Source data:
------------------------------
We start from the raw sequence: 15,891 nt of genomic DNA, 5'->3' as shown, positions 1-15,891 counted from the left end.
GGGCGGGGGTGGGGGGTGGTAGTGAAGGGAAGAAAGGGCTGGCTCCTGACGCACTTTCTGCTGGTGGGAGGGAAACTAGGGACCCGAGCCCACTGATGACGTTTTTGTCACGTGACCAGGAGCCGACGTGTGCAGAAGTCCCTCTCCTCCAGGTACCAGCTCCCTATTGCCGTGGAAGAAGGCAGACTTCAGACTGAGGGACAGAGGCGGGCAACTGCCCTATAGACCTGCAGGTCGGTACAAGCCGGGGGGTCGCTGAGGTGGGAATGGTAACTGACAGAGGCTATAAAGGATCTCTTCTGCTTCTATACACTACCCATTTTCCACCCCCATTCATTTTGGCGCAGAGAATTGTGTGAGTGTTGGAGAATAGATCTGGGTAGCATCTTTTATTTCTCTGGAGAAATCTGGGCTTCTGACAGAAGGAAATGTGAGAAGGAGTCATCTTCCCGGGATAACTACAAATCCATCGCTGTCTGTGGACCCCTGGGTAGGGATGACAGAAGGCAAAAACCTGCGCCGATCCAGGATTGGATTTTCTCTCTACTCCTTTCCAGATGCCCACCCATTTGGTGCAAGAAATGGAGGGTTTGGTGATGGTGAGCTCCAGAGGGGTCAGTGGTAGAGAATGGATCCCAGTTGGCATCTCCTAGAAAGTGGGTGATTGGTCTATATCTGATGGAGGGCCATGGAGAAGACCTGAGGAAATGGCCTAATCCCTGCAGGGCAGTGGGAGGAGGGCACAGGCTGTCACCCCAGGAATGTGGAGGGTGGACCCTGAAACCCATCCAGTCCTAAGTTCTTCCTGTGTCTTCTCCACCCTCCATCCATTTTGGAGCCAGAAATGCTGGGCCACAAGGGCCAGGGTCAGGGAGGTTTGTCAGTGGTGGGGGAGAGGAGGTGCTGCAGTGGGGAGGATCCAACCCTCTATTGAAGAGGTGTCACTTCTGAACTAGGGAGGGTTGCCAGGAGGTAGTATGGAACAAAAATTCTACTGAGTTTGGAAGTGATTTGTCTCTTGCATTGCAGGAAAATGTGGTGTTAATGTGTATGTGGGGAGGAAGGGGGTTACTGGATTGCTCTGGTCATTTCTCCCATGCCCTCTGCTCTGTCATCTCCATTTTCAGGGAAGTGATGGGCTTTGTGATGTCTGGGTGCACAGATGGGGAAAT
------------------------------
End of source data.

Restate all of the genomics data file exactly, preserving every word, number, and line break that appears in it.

We start from the raw sequence: 15,891 nt of genomic DNA, 5'->3' as shown, positions 1-15,891 counted from the left end.
GGGCGGGGGTGGGGGGTGGTAGTGAAGGGAAGAAAGGGCTGGCTCCTGACGCACTTTCTGCTGGTGGGAGGGAAACTAGGGACCCGAGCCCACTGATGACGTTTTTGTCACGTGACCAGGAGCCGACGTGTGCAGAAGTCCCTCTCCTCCAGGTACCAGCTCCCTATTGCCGTGGAAGAAGGCAGACTTCAGACTGAGGGACAGAGGCGGGCAACTGCCCTATAGACCTGCAGGTCGGTACAAGCCGGGGGGTCGCTGAGGTGGGAATGGTAACTGACAGAGGCTATAAAGGATCTCTTCTGCTTCTATACACTACCCATTTTCCACCCCCATTCATTTTGGCGCAGAGAATTGTGTGAGTGTTGGAGAATAGATCTGGGTAGCATCTTTTATTTCTCTGGAGAAATCTGGGCTTCTGACAGAAGGAAATGTGAGAAGGAGTCATCTTCCCGGGATAACTACAAATCCATCGCTGTCTGTGGACCCCTGGGTAGGGATGACAGAAGGCAAAAACCTGCGCCGATCCAGGATTGGATTTTCTCTCTACTCCTTTCCAGATGCCCACCCATTTGGTGCAAGAAATGGAGGGTTTGGTGATGGTGAGCTCCAGAGGGGTCAGTGGTAGAGAATGGATCCCAGTTGGCATCTCCTAGAAAGTGGGTGATTGGTCTATATCTGATGGAGGGCCATGGAGAAGACCTGAGGAAATGGCCTAATCCCTGCAGGGCAGTGGGAGGAGGGCACAGGCTGTCACCCCAGGAATGTGGAGGGTGGACCCTGAAACCCATCCAGTCCTAAGTTCTTCCTGTGTCTTCTCCACCCTCCATCCATTTTGGAGCCAGAAATGCTGGGCCACAAGGGCCAGGGTCAGGGAGGTTTGTCAGTGGTGGGGGAGAGGAGGTGCTGCAGTGGGGAGGATCCAACCCTCTATTGAAGAGGTGTCACTTCTGAACTAGGGAGGGTTGCCAGGAGGTAGTATGGAACAAAAATTCTACTGAGTTTGGAAGTGATTTGTCTCTTGCATTGCAGGAAAATGTGGTGTTAATGTGTATGTGGGGAGGAAGGGGGTTACTGGATTGCTCTGGTCATTTCTCCCATGCCCTCTGCTCTGTCATCTCCATTTTCAGGGAAGTGATGGGCTTTGTGATGTCTGGGTGCACAGATGGGGAAAT